When you’re a word, it helps to have a posse, a group of people that you can count on to use you in papers, blog posts, tweets, and events, to define you, to spread you far and wide. While the words above are affiliated with specific organizations, even a term like social media for social change (coined in 2008 by blogger Gradon Tripp), is particularly popular in the Western NGO world as a way for established social change organizations to harness the power of new media to increase their efficacy.
People who come from a traditional organizing background have promoted the term online organizing as a means to digitally enhance the work of engaging citizens to mobilize their peers around issues of mutual concern. The New new social movements and cyber movements that Dunn and Wilson mention come from academia’s attempts to draw social movement theory into a twenty-first century context.
In a way, the fragmentation in terminology merely reflects the fragmentation of these constituencies. The sociologists have their terms and so do the organizers and the social media consultants. As long as these constituencies are able to be understood among themselves, there is little motivation to develop terms that are understood across constituencies. The lack of communication and coordination among the different groups engaged in the study and use of digital technology in a political context is both caused and exacerbated by the lack of common terminology.
One Word to Rule Them All?
This is not to say that improved communication would lead to a single consensus term. These words are not interchangeable. “Social media for social change” refers to a specific type of digital tools while “online organizing” implies both an Internet-based tool set and a specific means of using them. ICT4HR implies the broadest possible tool set (even a landline phone or telegraph would be included), but does specify a type of cause: human rights.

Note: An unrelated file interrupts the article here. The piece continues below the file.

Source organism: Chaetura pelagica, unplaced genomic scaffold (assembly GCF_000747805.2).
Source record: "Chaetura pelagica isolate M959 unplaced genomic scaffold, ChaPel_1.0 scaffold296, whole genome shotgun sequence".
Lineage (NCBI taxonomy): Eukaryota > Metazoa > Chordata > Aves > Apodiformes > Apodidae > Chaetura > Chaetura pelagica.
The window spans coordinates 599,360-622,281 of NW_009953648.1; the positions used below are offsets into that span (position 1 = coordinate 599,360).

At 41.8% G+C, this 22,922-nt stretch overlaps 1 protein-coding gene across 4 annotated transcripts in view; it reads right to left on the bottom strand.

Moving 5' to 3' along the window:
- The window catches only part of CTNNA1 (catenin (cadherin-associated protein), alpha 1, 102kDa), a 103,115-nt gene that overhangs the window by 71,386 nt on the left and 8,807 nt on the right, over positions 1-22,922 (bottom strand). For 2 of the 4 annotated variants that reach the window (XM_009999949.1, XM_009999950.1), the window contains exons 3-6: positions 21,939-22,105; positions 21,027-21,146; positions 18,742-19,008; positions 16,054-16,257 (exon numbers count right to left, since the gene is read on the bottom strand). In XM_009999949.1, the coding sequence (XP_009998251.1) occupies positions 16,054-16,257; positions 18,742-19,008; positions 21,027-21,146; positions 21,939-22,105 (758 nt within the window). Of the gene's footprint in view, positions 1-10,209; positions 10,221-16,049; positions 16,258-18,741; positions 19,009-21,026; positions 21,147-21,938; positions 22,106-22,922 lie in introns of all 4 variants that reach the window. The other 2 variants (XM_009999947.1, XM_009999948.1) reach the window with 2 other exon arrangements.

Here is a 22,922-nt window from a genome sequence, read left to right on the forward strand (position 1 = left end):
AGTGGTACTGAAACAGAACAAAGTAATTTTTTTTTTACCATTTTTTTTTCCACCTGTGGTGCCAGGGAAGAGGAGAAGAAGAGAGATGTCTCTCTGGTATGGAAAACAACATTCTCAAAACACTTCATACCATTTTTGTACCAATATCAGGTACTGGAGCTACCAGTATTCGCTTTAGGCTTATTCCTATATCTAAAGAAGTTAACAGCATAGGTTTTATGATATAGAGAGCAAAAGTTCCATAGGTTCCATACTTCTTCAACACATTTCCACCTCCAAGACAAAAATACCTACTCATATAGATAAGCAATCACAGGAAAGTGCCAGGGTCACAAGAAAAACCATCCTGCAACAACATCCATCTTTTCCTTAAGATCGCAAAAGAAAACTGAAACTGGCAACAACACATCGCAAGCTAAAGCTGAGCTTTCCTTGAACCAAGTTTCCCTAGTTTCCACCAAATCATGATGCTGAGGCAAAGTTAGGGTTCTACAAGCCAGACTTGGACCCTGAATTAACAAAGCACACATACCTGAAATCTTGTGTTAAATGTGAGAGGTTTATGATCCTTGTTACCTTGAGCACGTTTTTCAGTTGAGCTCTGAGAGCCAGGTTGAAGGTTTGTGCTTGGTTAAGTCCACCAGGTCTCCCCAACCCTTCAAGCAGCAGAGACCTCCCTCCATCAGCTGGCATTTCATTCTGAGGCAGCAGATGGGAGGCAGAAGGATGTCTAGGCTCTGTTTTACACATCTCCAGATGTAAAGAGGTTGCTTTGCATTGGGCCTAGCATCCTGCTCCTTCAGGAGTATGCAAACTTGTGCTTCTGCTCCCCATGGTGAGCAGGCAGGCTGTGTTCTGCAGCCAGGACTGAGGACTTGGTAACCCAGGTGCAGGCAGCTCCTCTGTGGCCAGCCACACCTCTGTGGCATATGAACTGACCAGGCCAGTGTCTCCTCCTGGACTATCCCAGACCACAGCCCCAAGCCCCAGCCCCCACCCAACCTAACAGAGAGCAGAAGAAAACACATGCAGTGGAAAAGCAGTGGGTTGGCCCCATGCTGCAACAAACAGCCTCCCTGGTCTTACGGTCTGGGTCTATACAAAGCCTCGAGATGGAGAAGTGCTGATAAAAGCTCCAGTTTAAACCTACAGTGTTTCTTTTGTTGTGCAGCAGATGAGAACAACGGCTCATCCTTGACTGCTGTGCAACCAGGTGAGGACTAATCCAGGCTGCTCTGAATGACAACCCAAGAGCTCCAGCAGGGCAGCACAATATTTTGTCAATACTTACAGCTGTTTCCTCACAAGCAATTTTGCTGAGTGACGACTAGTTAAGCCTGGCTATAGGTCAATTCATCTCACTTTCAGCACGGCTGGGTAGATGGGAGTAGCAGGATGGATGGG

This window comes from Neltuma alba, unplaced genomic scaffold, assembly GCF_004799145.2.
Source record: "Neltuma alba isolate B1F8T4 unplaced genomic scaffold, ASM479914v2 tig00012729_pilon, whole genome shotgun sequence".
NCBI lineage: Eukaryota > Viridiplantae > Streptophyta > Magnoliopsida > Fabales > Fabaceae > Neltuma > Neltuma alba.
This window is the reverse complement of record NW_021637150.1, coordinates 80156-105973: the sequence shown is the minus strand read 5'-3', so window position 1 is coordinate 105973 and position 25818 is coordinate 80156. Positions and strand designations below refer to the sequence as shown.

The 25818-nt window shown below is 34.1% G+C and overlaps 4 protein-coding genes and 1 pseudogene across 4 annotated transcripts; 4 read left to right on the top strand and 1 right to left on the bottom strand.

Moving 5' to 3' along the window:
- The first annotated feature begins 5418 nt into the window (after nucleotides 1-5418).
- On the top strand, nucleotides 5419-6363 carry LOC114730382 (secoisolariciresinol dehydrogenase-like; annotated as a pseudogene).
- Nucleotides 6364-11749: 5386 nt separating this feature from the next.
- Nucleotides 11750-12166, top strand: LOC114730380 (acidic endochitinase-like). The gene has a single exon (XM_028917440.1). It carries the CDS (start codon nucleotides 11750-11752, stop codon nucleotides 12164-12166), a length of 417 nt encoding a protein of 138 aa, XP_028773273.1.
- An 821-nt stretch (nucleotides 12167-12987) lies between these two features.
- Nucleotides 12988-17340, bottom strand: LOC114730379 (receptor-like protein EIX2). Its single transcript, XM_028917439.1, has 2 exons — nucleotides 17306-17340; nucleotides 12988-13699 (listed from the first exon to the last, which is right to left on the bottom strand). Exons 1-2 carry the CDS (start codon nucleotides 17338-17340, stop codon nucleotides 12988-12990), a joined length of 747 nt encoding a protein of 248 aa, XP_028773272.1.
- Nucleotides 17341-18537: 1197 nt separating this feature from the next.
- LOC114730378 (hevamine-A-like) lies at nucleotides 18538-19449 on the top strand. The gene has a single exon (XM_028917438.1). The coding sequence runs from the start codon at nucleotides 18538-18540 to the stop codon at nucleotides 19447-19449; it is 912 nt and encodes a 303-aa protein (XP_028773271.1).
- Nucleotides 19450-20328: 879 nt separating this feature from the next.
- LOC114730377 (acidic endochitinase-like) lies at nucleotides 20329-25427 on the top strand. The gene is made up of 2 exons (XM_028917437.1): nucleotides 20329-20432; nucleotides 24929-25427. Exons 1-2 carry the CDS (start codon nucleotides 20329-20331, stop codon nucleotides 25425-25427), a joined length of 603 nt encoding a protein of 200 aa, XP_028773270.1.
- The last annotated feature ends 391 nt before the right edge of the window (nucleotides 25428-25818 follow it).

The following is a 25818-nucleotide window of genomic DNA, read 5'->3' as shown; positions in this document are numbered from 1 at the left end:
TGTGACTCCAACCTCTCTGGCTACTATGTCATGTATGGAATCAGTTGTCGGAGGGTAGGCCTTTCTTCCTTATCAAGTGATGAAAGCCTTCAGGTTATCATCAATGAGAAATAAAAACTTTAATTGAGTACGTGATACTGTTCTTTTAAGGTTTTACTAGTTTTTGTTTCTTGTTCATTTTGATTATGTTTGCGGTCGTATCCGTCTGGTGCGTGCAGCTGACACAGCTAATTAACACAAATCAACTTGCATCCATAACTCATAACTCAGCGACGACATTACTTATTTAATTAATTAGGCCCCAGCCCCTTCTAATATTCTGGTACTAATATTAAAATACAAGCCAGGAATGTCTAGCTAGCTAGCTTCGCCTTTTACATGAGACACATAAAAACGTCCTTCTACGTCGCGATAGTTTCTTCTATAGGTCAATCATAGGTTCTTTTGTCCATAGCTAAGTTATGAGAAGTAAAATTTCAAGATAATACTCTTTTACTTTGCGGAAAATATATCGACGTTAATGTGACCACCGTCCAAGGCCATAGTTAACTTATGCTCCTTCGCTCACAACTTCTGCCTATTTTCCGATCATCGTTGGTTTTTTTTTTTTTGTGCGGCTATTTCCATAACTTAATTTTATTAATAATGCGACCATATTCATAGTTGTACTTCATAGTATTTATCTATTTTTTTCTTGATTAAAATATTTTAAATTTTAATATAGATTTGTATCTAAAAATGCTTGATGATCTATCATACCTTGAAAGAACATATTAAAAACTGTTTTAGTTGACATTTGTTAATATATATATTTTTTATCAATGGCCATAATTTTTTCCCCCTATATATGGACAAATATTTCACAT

There will not be one word that wins out and comes to define all interaction between humans, technology, and social and political power. The problem is that these terms do not actually have mutually exclusive meanings and the terminology of our field is marked by imprecision. People use words like “digital activism” and “online organizing” interchangeably where there meanings rightly include some areas of overlap and some of mutual exclusivity.
Time for Closure
Wiebe Bijker of the University of Maastricht has an elegant little term for the way in which social groups differ over the definition of a social artifact they share: “interpretive flexibility.” In his 2008 book Technology & Social Power, Graeme Kirkpatrick of the University of Manchester explains:
Writing the social history of an artefact in constructionist terms involves identifying a series of steps or phases in its development. First, it will be possible to identify one or more relevant social groups who participate in defining the artefact, constituting it as a meaningful object and picking out certain of its possibilities. These groups will then be found to differ over its correct interpretation…. During this time the artifact is said to have “interpretive flexibility” its meaning-significance is open to be negotiated and contested by relevant social groups.
I quoted this same passage in 2009, and we have not made much progress towards “rhetorical closure,” the final step in defining the meaning of a new technology. Yes, certain terms like “e-advocacy” and “e-activism” have lost popularity, but others, like “liberation technology,” are on the rise.
In a way, it is defensible that our terminology changes as the phenomena itself does. The “e-advocacy” or the nineties is certainly a different beast than the “social media for social change” of the aughts.
Yet to see a narrowing of terms, a consensus. I fear that this lack of shared language will maintain the tribalism of study and practice and thus retard our understanding of this incredibly important phenomena. The Tower of Babel is a symbol of shared language divided. We have never had that moment. Yet we must work to create a shared vocabulary if we wish to build shared understanding together.
image: suizilla / and the sea